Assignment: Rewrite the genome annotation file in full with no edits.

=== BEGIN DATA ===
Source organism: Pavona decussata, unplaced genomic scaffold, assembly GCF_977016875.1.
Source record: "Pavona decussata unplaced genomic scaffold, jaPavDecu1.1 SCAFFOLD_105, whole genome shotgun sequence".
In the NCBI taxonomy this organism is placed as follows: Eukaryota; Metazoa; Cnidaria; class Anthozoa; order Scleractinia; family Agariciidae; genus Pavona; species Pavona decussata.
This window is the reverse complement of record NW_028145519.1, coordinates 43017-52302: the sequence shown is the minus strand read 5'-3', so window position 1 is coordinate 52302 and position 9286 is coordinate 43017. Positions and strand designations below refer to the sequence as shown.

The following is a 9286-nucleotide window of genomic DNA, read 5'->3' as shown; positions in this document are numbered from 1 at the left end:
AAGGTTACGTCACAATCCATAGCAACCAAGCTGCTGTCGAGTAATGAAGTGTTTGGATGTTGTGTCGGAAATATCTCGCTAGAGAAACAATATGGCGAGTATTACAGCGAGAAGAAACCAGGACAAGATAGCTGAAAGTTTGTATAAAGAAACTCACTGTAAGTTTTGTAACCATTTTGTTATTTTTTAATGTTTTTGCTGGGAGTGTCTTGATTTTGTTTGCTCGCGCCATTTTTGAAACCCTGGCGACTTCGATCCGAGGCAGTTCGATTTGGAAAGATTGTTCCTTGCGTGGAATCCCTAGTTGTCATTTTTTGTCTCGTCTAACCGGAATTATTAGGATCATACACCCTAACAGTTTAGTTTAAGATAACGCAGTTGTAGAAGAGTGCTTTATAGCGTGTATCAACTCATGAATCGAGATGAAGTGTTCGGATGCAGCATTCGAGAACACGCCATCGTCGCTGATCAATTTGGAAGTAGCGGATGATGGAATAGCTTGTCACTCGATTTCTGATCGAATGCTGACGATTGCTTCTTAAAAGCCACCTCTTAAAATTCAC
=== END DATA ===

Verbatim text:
Source organism: Pavona decussata, unplaced genomic scaffold, assembly GCF_977016875.1.
Source record: "Pavona decussata unplaced genomic scaffold, jaPavDecu1.1 SCAFFOLD_105, whole genome shotgun sequence".
In the NCBI taxonomy this organism is placed as follows: Eukaryota; Metazoa; Cnidaria; class Anthozoa; order Scleractinia; family Agariciidae; genus Pavona; species Pavona decussata.
This window is the reverse complement of record NW_028145519.1, coordinates 43017-52302: the sequence shown is the minus strand read 5'-3', so window position 1 is coordinate 52302 and position 9286 is coordinate 43017. Positions and strand designations below refer to the sequence as shown.

The following is a 9286-nucleotide window of genomic DNA, read 5'->3' as shown; positions in this document are numbered from 1 at the left end:
AAGGTTACGTCACAATCCATAGCAACCAAGCTGCTGTCGAGTAATGAAGTGTTTGGATGTTGTGTCGGAAATATCTCGCTAGAGAAACAATATGGCGAGTATTACAGCGAGAAGAAACCAGGACAAGATAGCTGAAAGTTTGTATAAAGAAACTCACTGTAAGTTTTGTAACCATTTTGTTATTTTTTAATGTTTTTGCTGGGAGTGTCTTGATTTTGTTTGCTCGCGCCATTTTTGAAACCCTGGCGACTTCGATCCGAGGCAGTTCGATTTGGAAAGATTGTTCCTTGCGTGGAATCCCTAGTTGTCATTTTTTGTCTCGTCTAACCGGAATTATTAGGATCATACACCCTAACAGTTTAGTTTAAGATAACGCAGTTGTAGAAGAGTGCTTTATAGCGTGTATCAACTCATGAATCGAGATGAAGTGTTCGGATGCAGCATTCGAGAACACGCCATCGTCGCTGATCAATTTGGAAGTAGCGGATGATGGAATAGCTTGTCACTCGATTTCTGATCGAATGCTGACGATTGCTTCTTAAAAGCCACCTCTTAAAATTCAC